Guardiola at City, with their infinite wealth and incredible infrastructure will almost certainly win the league at least once over the course of his three-year contract. Guardiola will spend big and most likely win big. City are, at the moment, a much better run organization than United. They seem to attract and sign players more easily, they are growing at an alarming rate on almost every level and as I’ve mentioned, their wealth is infinite. They have been planning for Pep for a long, long time and will have big plans for his reign. I don’t think United are capable of competing with City at the moment, at a boardroom level.

If United hire Mourinho, he will spend vast amounts of cash on players who can come in and compete immediately in the short to medium term. He may be successful, he may not, nobody knows.  One thing we do know, though, is the condition clubs find themselves in once Mourinho is gone. He comes in, spends big, neglects academies and leaves behind very little for his successor to work with.

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Controversy follows Mourinho everywhere, especially when Guardiola is involved.

Hiring Mourinho would represent United playing the short game and I think, given the circumstances, he’s just too big a risk for United to take.

For me, United need to play the long game and ride out the Guardiola era by rebuilding from the ground up. The right manager for United right now would be someone who would look to build a team from the ground up; establish clear pathways from the academy to the first team, get rid of deadwood, develop an ethos of hard work and togetherness and play attractive football.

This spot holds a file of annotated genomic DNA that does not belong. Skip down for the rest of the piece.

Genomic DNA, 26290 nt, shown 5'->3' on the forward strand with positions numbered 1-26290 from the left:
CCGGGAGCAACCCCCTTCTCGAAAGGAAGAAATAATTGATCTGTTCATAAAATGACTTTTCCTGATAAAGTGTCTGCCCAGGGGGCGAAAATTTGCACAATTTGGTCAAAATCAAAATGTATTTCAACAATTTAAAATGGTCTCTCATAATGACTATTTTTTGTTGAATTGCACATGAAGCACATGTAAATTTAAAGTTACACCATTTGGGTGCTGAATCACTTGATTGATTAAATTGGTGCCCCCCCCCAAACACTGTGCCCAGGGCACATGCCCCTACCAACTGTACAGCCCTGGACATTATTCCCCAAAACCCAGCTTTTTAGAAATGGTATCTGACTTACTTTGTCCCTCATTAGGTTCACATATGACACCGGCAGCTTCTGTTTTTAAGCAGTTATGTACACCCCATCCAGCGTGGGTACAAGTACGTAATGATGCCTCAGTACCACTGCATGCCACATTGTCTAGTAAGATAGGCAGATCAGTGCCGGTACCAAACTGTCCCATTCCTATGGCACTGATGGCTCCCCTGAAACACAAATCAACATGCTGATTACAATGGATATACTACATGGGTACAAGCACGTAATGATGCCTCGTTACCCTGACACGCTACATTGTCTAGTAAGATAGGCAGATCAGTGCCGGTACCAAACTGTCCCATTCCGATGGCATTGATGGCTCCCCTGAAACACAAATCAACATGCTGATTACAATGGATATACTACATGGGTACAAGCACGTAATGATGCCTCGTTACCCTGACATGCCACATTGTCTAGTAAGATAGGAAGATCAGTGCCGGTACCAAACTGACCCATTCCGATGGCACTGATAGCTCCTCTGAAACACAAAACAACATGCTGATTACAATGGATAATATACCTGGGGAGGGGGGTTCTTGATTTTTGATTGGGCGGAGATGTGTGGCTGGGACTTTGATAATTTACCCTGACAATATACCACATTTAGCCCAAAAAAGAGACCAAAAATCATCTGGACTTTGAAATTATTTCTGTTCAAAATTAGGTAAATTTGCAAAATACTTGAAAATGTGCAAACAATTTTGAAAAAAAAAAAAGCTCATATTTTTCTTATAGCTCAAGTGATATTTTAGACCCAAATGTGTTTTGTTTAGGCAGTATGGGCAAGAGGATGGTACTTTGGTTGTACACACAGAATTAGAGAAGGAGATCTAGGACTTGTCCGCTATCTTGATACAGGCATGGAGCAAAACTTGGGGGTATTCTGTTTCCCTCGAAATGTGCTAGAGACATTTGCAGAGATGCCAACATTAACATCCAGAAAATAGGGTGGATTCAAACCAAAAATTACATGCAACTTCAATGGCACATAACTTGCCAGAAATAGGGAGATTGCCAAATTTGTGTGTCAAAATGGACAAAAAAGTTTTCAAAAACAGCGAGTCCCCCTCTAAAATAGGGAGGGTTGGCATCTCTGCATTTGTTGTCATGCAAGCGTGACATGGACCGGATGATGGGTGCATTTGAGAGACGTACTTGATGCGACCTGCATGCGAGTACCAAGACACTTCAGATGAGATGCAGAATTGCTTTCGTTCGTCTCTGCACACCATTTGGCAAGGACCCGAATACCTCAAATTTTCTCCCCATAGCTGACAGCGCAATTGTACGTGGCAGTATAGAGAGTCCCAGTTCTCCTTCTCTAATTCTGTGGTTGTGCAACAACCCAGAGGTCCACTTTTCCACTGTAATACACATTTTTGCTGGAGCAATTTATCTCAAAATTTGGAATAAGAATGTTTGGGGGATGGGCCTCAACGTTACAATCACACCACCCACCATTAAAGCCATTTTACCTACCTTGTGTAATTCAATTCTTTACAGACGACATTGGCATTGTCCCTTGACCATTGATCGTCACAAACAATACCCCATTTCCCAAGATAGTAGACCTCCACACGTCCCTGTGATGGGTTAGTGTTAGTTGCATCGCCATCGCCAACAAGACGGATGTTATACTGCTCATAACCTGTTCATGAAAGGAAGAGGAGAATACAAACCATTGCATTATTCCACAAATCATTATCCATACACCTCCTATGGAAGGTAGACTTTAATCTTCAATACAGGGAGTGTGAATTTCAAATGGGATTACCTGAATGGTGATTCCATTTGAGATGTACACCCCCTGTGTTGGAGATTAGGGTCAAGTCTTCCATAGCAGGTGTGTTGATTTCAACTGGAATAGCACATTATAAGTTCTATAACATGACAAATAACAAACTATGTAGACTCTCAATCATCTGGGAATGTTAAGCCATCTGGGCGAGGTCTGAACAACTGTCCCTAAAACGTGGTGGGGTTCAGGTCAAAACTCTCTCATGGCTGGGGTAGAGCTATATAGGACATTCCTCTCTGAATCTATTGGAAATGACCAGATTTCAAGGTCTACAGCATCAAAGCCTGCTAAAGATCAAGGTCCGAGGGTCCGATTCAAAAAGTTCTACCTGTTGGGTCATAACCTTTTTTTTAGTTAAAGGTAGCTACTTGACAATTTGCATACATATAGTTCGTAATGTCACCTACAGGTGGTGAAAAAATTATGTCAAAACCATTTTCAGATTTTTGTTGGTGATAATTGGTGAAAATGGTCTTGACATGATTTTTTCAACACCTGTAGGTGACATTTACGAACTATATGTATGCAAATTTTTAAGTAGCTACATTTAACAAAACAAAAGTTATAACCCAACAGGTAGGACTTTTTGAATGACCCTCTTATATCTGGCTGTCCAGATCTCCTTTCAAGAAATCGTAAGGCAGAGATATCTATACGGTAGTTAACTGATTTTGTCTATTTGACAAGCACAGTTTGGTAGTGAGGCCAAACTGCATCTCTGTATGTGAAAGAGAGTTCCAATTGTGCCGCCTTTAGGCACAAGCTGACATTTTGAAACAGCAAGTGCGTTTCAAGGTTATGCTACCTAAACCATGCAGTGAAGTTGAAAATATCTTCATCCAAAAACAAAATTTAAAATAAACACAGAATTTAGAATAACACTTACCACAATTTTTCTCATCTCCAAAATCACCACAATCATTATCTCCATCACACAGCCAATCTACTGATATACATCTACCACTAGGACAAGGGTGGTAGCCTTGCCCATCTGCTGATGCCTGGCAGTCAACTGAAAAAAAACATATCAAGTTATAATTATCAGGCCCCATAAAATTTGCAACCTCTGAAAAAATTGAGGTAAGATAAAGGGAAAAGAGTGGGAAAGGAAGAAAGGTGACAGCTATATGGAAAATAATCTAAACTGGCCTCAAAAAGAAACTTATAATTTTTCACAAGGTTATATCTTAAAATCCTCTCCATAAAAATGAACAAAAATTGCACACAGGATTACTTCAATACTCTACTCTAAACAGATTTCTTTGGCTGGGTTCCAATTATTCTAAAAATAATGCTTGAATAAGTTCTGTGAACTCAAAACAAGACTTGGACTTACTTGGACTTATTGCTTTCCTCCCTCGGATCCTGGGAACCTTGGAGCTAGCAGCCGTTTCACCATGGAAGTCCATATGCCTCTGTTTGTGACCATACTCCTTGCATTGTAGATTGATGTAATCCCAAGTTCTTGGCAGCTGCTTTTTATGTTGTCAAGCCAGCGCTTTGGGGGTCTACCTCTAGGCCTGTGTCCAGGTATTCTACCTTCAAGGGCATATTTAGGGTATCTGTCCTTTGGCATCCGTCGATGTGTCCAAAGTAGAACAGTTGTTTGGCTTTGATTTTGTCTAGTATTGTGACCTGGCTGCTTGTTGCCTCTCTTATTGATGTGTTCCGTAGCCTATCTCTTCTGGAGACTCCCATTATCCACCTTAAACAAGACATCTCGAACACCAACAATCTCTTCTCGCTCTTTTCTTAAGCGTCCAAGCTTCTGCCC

A young manager who has proven himself in the Premier League, who has delivered results without spending huge sums of money, who has a proven record for developing young, modern professionals and who leaves clubs in better shape than he found them. In my opinion, one man has ticked all those boxes since his arrival in England and that man is Mauricio Pochettino.

His work at Southampton was phenomenal and for my money, his Spurs side is currently the best team in England. Everything about him has impressed me. He delivers high quality work while maintaining a low profile. His teams play expansive, attacking football but are also very well organized and defensively superb.

With Pochettino in charge, United could quietly build a young, exciting, hard working squad without feeling the need to spend as much as their rivals. With his Spurs side a genuine contender for this years title, it’s hard to imagine how he wouldn’t be capable of something similar, if not greater, from the start at United.

He’s not the glamour option, so Ed Woodward most likely wont be interested, but if I was in charge, the job would be his. Not Jose’s.


Words by Kieran Brick, who is a youth football coach and Manchester United fan.

You can follow Kieran on Twitter at @krn_brk